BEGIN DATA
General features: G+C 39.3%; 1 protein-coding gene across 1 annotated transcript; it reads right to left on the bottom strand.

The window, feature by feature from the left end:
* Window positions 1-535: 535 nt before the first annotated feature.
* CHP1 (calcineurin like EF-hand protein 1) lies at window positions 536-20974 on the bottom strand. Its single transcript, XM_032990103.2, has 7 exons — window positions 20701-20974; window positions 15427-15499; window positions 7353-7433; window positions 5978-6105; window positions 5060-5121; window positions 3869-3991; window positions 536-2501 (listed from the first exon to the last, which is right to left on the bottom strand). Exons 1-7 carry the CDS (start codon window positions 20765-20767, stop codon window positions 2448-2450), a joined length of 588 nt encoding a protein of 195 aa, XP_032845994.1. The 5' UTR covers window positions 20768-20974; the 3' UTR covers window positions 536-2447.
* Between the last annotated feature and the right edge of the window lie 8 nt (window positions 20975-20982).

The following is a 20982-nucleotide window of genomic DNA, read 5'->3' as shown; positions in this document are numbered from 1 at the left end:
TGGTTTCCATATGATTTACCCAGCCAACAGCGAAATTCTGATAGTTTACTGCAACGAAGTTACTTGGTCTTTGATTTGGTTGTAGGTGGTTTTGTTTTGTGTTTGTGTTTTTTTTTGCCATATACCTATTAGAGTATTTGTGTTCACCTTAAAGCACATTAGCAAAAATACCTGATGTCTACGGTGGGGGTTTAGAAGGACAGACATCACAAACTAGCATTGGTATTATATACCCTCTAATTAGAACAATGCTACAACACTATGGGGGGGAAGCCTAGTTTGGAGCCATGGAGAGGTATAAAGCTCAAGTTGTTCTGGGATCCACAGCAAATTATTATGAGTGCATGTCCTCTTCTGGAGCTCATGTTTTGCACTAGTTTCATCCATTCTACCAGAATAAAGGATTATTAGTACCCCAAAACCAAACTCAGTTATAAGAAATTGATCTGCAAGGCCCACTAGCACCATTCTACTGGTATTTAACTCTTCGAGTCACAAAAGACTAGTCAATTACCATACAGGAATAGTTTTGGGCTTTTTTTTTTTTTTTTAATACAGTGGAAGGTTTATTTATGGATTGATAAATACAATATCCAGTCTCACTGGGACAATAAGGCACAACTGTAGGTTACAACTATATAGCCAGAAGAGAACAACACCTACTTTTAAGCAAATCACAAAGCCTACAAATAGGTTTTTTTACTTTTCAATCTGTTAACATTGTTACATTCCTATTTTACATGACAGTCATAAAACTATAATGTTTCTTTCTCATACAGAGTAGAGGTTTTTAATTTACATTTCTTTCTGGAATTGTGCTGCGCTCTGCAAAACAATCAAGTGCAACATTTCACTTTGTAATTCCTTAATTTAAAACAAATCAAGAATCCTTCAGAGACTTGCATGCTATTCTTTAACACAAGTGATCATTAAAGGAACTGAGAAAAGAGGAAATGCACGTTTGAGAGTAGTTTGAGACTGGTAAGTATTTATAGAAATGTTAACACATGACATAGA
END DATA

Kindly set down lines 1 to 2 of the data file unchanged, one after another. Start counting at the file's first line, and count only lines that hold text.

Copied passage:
General features: G+C 39.3%; 1 protein-coding gene across 1 annotated transcript; it reads right to left on the bottom strand.

The window, feature by feature from the left end: